First of all, by being aware of their awareness. They know there is such a thing as mob violence. They see it on television and social media. That’s the starting point. There is a lovely saying, “Prepare the path for the child or the child for the path.” That’s the choice we have in bringing up our children. Talk about how the choice to join in a mob is theirs. And they need to examine their choices carefully. How a charismatic leader may influence you and you should listen, but eventually, you must make up your mind and decide for yourselves. That there are ways to counter a violent mob without endangering yourself. And yes, that the child’s safety is very important. I am certainly not exhorting parents to put their children in the face of danger.
Chandrashekhar takes up the path of satyagraha with other children to protest the violence. With Greta Thunberg also leading the charge for action against climate change, do you think children are key agents of change?
Absolutely. Teens and children as activists is not a new concept. Look at the anti-cracker campaign. Greta Thunberg is inspiring young people, empowering them through her own actions. Just as Chadrashekhar does in his own small way. No act is too small. But compassion has to mean action.
Gandhi’s saying, “An eye for an eye makes the whole world blind” comes up more than once in the book. What is its importance for the new generation?
It is important because if we don’t act now, the violence may catch up on us later. And because, if we join the hate now, it will come back to us because it has to. History does prove this.
I think Gandhi’s words have so much depth and also relevance in different contexts. Gandhi never goes out of style. I love the one about the simplest acts of kindness, because eventually, it is the small things we do that shape us – “The simplest acts of kindness are by far more powerful than a thousand heads bowing in prayer.”
‘What would Gandhi do?’ is the recurring theme in your book. How would you like parents to take the discussion forward? Any examples of simple acts of kindness?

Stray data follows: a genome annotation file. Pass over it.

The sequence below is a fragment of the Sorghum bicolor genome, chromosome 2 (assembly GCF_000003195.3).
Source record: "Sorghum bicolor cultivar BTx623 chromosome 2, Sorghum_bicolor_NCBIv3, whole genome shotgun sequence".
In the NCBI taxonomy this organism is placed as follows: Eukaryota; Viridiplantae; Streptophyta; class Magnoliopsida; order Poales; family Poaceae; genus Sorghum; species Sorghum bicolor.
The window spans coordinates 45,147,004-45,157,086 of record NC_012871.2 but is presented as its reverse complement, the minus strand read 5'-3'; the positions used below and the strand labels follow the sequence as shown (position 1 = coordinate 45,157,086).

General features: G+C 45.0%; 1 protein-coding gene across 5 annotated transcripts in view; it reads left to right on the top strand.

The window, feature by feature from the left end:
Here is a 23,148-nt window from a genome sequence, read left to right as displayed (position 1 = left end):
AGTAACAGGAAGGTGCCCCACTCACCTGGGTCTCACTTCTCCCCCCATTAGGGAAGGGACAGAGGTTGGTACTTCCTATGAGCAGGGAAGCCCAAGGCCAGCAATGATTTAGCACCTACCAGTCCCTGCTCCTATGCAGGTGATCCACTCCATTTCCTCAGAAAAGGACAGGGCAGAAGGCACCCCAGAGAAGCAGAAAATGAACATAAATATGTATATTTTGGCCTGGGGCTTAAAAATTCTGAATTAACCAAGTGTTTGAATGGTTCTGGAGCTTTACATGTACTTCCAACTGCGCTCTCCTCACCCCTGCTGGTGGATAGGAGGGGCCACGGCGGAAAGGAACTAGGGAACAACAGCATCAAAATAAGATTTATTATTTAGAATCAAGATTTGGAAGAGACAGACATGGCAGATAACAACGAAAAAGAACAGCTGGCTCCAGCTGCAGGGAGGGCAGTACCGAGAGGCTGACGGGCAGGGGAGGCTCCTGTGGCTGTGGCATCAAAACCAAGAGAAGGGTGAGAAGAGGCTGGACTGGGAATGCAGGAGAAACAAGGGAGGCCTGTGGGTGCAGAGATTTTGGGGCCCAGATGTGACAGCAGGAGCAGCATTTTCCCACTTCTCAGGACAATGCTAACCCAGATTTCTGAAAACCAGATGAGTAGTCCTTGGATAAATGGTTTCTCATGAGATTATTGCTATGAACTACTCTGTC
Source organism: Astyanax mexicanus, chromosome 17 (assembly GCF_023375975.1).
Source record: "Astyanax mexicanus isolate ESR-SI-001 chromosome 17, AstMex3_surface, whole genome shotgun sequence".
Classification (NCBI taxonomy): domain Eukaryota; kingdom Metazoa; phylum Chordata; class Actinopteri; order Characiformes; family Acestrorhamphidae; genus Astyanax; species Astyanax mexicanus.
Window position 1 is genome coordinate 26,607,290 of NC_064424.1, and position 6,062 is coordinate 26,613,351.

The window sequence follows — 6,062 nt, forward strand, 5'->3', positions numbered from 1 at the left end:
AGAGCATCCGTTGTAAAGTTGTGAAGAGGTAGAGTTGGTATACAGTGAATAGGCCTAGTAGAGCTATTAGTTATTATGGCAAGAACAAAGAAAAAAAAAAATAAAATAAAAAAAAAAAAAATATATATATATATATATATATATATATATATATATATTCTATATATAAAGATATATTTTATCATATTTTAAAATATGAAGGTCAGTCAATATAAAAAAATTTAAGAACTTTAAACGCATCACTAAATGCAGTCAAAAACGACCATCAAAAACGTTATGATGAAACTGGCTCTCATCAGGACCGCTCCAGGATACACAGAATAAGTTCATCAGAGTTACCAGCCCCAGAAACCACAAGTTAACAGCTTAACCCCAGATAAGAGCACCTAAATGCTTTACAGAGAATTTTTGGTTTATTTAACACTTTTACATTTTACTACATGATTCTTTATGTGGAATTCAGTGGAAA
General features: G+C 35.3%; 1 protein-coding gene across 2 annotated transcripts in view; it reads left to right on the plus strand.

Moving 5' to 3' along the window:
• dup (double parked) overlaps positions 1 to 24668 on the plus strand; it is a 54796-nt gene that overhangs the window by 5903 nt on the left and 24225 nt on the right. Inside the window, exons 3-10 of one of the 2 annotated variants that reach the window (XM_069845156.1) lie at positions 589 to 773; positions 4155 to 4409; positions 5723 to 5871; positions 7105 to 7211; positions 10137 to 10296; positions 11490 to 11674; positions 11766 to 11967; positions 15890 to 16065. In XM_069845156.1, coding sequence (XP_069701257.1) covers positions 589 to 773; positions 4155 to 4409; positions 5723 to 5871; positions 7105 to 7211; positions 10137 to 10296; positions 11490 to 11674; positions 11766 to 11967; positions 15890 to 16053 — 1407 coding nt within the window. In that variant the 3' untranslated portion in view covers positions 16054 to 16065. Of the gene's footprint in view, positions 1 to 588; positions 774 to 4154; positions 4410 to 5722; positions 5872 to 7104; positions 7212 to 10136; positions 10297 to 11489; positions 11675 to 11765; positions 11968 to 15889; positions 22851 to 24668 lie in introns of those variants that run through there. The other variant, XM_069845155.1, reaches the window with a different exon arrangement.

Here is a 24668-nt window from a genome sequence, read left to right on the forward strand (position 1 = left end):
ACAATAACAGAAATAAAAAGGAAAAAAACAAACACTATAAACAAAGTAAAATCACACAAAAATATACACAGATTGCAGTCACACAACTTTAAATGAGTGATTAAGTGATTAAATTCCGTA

Just yesterday, I was entering a building for an interview. I had only a couple of minutes to spare. A blind man was standing at the gate just where cars were driving in and out. Normally, I may have hurried away for my time-bound appointment. But, I asked myself, “What would Gandhi do?” I found myself stopping, giving a helping hand, making sure that there was someone who would help him to the place he had to go. It was a very small act. Another day, I was at a traffic light and a ‘hijra’ was asking for money. I did give some but I also asked her how she was and did she want some cold water which I had in a bottle. She was just so moved by this tiny act. One can be kind, it takes very little. But it’s a choice we have to make for ourselves.
As a writer who has taken up serious issues in children’s books, firstly, how do you choose your topics?
As I mentioned, I work with a lot of children, many of them in difficult circumstances through my program, Literature in Action. I always ask them what themes and subjects they want in their books. I am inspired by their answers and the conversations I have with them on their concerns. And, of course, what concerns me.
Could you recommend any books by Indian authors which talk about serious issues?
Wonderful books are now being written and published for young people on unusual themes. These are some of my favourites:
· Year of the Weeds and Grasshoppers Run by Sidhartha Sarma
· If Morning Comes by Arushi Raina
· Puu by CG Salamander
· Flyaway Boy by Jane D’Souza
· One Half from the East by Nadia Hashmi
· She Went Away by Andaleeb Wajid
· Slightly Burnt by Payal Dhar
· Talking about Muskaan by Himanjali Sankar